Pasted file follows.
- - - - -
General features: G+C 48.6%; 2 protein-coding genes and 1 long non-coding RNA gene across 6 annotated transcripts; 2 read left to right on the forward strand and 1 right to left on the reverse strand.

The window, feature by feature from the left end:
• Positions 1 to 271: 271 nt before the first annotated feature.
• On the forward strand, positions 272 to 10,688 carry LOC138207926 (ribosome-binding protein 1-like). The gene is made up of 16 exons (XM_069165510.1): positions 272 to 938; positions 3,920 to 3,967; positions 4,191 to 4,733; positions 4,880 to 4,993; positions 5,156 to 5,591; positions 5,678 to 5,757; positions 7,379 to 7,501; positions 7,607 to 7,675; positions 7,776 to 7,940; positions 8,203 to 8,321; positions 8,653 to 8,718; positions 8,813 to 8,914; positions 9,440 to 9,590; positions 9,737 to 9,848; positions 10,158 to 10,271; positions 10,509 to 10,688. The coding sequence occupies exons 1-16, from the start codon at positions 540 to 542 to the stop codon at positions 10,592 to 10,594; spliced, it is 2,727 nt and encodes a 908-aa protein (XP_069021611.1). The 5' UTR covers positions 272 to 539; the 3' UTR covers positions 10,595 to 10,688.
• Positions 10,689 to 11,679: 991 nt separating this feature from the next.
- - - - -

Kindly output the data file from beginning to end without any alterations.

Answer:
General features: G+C 48.6%; 2 protein-coding genes and 1 long non-coding RNA gene across 6 annotated transcripts; 2 read left to right on the forward strand and 1 right to left on the reverse strand.

The window, feature by feature from the left end:
• Positions 1 to 271: 271 nt before the first annotated feature.
• On the forward strand, positions 272 to 10,688 carry LOC138207926 (ribosome-binding protein 1-like). The gene is made up of 16 exons (XM_069165510.1): positions 272 to 938; positions 3,920 to 3,967; positions 4,191 to 4,733; positions 4,880 to 4,993; positions 5,156 to 5,591; positions 5,678 to 5,757; positions 7,379 to 7,501; positions 7,607 to 7,675; positions 7,776 to 7,940; positions 8,203 to 8,321; positions 8,653 to 8,718; positions 8,813 to 8,914; positions 9,440 to 9,590; positions 9,737 to 9,848; positions 10,158 to 10,271; positions 10,509 to 10,688. The coding sequence occupies exons 1-16, from the start codon at positions 540 to 542 to the stop codon at positions 10,592 to 10,594; spliced, it is 2,727 nt and encodes a 908-aa protein (XP_069021611.1). The 5' UTR covers positions 272 to 539; the 3' UTR covers positions 10,595 to 10,688.
• Positions 10,689 to 11,679: 991 nt separating this feature from the next.